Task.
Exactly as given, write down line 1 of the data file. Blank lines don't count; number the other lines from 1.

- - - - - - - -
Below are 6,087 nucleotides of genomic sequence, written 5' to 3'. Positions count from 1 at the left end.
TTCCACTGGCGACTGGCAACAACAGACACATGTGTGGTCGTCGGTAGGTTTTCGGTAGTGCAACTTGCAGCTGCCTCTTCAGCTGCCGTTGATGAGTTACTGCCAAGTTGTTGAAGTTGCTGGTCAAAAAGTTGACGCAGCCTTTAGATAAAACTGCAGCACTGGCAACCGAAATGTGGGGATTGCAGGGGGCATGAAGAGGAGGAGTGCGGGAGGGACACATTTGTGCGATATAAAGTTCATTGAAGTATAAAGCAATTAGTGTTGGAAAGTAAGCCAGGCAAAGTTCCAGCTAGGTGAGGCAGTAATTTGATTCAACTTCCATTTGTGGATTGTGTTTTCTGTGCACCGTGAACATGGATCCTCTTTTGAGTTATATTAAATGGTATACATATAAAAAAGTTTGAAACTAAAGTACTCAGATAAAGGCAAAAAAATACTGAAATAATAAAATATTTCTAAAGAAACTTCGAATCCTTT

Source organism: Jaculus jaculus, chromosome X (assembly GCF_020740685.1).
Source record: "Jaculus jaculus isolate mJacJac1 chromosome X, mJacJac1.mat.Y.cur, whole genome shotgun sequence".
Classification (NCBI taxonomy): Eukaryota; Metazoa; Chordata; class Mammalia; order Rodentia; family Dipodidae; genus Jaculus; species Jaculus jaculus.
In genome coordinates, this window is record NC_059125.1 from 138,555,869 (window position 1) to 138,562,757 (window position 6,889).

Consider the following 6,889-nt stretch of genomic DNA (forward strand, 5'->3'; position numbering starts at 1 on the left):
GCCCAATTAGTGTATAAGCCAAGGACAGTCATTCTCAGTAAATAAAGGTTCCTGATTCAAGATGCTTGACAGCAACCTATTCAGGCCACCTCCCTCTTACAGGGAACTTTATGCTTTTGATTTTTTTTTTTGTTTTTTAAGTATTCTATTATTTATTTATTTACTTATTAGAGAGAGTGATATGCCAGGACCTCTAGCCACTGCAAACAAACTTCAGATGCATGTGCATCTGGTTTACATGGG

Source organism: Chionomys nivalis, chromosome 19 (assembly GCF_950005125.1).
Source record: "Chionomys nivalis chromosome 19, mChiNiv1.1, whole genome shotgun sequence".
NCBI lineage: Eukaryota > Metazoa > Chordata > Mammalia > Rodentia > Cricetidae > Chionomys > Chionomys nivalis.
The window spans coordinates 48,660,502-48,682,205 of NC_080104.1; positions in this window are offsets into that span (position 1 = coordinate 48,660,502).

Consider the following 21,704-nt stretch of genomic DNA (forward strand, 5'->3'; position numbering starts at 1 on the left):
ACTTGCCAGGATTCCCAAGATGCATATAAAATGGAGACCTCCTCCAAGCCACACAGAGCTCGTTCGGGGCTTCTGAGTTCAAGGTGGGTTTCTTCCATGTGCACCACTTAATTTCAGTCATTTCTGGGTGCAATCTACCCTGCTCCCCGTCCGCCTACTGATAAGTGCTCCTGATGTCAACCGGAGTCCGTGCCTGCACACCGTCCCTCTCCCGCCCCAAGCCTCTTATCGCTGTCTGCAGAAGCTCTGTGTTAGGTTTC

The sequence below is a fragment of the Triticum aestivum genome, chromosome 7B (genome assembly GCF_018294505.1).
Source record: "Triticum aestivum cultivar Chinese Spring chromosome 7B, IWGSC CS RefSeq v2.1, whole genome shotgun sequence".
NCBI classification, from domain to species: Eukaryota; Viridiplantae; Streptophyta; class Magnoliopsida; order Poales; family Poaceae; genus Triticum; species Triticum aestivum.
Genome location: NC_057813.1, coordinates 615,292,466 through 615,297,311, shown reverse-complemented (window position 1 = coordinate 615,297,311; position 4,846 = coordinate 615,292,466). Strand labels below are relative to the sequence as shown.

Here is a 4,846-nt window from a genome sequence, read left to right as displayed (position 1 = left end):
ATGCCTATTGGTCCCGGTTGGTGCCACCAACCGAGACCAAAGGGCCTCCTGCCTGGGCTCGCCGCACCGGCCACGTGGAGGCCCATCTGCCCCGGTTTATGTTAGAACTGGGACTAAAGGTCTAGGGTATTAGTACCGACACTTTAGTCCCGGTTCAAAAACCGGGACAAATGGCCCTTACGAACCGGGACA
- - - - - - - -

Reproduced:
Below are 6,087 nucleotides of genomic sequence, written 5' to 3'. Positions count from 1 at the left end.